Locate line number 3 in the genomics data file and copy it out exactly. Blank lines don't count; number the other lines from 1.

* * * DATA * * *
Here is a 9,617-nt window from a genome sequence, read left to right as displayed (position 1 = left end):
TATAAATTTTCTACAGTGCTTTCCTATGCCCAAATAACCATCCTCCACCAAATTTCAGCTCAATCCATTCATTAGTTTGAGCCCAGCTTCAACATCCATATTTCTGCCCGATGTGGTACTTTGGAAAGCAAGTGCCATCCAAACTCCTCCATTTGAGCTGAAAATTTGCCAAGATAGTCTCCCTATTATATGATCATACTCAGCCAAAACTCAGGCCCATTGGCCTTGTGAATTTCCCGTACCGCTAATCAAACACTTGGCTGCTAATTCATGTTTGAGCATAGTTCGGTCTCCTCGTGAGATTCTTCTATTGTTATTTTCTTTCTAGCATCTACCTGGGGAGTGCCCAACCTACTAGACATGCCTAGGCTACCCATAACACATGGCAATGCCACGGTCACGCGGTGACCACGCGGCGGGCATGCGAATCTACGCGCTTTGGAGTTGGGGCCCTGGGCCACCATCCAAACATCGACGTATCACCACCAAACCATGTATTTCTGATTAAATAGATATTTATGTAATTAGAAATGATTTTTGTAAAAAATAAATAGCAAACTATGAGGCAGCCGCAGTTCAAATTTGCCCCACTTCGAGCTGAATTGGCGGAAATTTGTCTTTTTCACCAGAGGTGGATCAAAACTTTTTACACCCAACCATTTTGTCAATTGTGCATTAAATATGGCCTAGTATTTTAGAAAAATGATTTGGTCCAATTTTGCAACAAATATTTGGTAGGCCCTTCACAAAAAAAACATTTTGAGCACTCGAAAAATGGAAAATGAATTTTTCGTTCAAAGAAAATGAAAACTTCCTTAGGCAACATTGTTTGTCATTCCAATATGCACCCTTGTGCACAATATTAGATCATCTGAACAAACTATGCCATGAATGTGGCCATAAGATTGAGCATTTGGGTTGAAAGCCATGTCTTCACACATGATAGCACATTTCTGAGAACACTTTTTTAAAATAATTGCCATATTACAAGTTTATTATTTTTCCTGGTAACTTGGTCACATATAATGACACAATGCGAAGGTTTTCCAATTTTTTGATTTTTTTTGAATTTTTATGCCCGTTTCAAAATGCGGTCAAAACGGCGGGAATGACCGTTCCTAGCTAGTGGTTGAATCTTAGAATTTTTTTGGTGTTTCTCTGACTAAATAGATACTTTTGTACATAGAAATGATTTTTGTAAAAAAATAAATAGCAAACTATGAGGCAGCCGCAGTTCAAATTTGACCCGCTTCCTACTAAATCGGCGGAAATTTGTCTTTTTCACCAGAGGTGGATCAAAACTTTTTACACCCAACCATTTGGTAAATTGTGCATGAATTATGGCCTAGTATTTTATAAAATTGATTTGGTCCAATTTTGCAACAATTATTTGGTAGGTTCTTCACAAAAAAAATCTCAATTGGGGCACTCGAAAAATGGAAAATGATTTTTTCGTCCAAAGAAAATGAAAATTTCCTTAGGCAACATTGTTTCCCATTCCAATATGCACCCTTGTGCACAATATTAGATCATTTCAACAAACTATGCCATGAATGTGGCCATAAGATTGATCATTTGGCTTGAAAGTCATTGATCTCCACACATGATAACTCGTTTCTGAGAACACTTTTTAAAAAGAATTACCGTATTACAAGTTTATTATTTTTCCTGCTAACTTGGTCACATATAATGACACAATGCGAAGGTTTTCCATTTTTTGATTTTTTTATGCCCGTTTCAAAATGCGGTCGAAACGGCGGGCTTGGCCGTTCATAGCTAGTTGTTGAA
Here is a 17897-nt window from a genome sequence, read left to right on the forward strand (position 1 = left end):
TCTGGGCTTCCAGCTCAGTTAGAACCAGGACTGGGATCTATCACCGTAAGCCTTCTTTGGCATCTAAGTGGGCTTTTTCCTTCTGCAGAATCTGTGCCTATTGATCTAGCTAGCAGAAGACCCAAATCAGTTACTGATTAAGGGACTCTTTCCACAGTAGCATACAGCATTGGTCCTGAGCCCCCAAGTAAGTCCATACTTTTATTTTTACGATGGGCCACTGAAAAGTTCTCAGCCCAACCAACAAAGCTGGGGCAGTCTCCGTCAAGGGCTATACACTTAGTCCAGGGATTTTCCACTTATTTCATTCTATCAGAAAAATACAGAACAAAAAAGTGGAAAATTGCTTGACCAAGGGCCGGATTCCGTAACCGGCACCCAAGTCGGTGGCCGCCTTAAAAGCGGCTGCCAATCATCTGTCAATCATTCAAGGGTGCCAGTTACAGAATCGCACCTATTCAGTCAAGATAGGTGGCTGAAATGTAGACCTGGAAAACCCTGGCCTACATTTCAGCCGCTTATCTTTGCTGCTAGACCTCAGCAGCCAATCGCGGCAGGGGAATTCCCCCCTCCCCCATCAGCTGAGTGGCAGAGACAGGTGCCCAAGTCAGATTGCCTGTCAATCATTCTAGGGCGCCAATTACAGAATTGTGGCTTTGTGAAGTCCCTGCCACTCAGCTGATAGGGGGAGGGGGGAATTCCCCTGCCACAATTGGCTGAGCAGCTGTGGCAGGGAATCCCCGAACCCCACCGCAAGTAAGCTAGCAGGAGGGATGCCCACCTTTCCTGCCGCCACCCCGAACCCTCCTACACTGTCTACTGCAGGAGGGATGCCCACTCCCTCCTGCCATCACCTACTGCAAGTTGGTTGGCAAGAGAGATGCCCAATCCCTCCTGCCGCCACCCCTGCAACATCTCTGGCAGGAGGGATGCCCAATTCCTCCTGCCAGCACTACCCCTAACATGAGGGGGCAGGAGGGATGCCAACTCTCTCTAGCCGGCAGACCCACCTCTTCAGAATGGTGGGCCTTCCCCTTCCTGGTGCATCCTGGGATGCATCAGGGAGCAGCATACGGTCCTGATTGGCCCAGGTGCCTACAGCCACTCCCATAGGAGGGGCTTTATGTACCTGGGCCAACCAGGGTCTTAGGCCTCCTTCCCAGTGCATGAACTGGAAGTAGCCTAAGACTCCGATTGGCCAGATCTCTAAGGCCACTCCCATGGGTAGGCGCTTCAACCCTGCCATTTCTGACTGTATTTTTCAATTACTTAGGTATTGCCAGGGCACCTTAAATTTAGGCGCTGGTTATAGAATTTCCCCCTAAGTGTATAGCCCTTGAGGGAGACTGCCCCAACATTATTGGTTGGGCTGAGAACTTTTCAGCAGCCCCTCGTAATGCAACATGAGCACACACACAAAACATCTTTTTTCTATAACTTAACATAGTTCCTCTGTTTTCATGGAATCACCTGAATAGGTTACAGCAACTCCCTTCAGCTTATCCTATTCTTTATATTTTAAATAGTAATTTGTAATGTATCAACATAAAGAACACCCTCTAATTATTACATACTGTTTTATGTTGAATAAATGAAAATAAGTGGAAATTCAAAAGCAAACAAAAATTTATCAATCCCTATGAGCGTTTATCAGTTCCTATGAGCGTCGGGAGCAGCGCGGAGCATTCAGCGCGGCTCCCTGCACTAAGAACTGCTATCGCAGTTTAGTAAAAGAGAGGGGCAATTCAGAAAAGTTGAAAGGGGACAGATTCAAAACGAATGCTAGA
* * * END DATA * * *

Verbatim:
Here is a 17897-nt window from a genome sequence, read left to right on the forward strand (position 1 = left end):